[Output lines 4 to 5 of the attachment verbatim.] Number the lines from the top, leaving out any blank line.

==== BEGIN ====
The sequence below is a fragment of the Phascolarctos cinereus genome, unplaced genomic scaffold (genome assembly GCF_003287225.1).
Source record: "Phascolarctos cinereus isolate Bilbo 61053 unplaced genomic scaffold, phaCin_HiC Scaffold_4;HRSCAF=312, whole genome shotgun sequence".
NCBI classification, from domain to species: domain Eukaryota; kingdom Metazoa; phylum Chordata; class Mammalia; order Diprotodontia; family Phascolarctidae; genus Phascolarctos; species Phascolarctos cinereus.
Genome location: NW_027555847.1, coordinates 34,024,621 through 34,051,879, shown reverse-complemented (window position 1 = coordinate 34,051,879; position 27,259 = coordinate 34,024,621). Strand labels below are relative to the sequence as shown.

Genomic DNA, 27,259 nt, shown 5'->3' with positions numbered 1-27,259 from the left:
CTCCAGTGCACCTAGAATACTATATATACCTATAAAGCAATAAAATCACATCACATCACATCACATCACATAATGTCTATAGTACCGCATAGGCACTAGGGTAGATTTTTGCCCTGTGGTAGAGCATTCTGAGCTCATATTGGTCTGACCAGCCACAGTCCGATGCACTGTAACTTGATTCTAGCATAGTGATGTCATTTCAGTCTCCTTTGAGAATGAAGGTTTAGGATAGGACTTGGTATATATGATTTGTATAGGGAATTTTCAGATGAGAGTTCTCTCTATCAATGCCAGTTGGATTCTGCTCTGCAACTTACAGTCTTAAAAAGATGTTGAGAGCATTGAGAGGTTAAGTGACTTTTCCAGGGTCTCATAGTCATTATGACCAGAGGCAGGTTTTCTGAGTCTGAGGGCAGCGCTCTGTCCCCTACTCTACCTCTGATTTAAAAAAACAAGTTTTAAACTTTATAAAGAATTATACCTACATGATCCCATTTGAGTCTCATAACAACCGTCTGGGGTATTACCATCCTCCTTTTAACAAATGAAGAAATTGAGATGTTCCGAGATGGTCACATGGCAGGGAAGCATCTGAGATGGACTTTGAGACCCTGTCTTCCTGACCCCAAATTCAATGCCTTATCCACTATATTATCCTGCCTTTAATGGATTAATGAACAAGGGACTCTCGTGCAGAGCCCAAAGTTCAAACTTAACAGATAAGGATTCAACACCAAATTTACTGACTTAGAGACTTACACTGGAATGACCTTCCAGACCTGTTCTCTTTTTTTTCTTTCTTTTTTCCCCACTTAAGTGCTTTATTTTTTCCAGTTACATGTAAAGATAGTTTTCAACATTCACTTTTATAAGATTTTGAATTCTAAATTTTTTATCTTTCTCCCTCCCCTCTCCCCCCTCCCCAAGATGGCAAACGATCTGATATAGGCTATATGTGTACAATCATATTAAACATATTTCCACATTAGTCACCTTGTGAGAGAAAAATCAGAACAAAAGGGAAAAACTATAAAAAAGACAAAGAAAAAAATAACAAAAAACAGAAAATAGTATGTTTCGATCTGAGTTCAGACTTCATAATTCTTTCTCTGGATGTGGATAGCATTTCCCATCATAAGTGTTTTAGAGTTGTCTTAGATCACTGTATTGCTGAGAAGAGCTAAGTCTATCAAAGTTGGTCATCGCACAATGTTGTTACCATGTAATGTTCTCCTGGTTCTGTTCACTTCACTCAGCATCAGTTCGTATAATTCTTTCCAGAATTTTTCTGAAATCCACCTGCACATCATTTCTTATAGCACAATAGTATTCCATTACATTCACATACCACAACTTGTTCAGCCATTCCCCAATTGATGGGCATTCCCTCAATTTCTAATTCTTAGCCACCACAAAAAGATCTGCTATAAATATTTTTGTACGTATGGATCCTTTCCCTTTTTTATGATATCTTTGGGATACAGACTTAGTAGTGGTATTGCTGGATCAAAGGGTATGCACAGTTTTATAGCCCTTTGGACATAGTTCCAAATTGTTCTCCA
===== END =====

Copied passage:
Genome location: NW_027555847.1, coordinates 34,024,621 through 34,051,879, shown reverse-complemented (window position 1 = coordinate 34,051,879; position 27,259 = coordinate 34,024,621). Strand labels below are relative to the sequence as shown.

Genomic DNA, 27,259 nt, shown 5'->3' with positions numbered 1-27,259 from the left: